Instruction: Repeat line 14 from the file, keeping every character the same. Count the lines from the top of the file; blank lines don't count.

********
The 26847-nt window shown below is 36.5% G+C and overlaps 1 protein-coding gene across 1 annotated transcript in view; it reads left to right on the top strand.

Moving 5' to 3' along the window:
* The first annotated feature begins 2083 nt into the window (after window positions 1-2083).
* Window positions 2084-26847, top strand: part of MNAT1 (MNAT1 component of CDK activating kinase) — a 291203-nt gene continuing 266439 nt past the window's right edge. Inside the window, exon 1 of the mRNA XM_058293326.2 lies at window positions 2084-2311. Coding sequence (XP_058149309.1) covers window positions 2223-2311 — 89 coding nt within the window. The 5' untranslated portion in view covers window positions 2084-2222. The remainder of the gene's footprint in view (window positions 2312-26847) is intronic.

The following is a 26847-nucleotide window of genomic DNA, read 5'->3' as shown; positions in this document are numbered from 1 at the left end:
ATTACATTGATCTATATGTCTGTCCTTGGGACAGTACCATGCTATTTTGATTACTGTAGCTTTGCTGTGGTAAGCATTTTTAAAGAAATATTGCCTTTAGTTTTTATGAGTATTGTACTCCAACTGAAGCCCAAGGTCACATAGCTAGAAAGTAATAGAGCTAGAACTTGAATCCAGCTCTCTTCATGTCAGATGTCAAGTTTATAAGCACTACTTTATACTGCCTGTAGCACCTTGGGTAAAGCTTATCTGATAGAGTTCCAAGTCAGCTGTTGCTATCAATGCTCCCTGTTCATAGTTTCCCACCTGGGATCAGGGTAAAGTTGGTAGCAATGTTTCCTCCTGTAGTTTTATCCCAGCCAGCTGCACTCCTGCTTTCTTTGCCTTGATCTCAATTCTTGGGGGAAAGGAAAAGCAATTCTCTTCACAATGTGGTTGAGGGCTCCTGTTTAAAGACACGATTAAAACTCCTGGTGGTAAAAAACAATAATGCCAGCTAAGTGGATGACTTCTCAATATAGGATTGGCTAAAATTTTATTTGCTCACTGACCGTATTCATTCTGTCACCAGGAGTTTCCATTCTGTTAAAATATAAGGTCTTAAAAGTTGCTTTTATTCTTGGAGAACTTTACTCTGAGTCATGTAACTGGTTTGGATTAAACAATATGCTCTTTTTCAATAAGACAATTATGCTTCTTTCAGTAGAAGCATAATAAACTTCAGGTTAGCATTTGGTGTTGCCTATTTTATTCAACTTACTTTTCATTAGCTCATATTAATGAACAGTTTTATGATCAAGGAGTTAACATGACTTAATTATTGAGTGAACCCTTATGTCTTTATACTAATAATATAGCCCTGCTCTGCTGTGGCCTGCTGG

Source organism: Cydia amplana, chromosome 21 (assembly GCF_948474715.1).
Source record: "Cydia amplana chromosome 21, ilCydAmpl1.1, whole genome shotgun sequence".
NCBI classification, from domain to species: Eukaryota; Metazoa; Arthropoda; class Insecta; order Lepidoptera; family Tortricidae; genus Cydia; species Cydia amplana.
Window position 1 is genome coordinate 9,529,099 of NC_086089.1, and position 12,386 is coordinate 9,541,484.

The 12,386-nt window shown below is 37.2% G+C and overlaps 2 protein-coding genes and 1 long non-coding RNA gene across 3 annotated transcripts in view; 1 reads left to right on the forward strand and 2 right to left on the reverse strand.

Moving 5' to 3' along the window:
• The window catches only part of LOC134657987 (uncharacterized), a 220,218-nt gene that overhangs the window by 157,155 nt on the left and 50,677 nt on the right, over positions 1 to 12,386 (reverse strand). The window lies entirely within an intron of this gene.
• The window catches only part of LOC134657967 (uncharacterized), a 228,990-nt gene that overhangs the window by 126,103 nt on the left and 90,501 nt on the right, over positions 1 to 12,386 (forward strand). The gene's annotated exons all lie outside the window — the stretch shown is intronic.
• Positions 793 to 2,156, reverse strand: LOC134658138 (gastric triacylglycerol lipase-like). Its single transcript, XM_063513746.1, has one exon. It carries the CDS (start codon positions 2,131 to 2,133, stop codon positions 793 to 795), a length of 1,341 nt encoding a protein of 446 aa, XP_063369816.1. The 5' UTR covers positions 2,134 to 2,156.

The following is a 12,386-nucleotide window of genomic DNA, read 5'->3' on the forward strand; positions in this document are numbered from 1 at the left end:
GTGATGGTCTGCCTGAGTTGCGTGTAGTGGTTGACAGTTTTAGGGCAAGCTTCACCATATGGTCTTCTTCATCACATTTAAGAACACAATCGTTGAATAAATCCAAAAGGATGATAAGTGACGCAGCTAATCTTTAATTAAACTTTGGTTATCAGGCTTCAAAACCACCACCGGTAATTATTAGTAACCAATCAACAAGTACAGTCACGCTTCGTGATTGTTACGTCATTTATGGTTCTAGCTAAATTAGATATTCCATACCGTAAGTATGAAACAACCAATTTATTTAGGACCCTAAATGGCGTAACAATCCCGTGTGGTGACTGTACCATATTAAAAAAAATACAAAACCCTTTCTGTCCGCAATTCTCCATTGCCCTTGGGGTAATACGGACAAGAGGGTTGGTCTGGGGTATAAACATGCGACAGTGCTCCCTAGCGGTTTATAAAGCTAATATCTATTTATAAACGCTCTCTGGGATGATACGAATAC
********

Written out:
• The window catches only part of LOC134657967 (uncharacterized), a 228,990-nt gene that overhangs the window by 126,103 nt on the left and 90,501 nt on the right, over positions 1 to 12,386 (forward strand). The gene's annotated exons all lie outside the window — the stretch shown is intronic.